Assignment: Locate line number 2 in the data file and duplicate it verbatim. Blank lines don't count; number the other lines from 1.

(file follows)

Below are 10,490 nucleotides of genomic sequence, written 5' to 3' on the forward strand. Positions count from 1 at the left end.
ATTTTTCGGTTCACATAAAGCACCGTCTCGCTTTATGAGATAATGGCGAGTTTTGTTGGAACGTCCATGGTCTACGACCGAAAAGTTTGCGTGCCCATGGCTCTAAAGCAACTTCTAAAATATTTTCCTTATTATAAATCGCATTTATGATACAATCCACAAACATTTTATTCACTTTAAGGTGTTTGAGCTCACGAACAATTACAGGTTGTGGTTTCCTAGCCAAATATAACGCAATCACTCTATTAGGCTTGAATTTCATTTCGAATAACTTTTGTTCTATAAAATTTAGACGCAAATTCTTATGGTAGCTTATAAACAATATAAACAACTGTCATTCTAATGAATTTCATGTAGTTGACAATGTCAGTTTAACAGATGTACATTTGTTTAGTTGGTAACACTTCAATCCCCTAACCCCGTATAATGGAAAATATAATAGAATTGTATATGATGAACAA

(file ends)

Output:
ATTTTTCGGTTCACATAAAGCACCGTCTCGCTTTATGAGATAATGGCGAGTTTTGTTGGAACGTCCATGGTCTACGACCGAAAAGTTTGCGTGCCCATGGCTCTAAAGCAACTTCTAAAATATTTTCCTTATTATAAATCGCATTTATGATACAATCCACAAACATTTTATTCACTTTAAGGTGTTTGAGCTCACGAACAATTACAGGTTGTGGTTTCCTAGCCAAATATAACGCAATCACTCTATTAGGCTTGAATTTCATTTCGAATAACTTTTGTTCTATAAAATTTAGACGCAAATTCTTATGGTAGCTTATAAACAATATAAACAACTGTCATTCTAATGAATTTCATGTAGTTGACAATGTCAGTTTAACAGATGTACATTTGTTTAGTTGGTAACACTTCAATCCCCTAACCCCGTATAATGGAAAATATAATAGAATTGTATATGATGAACAA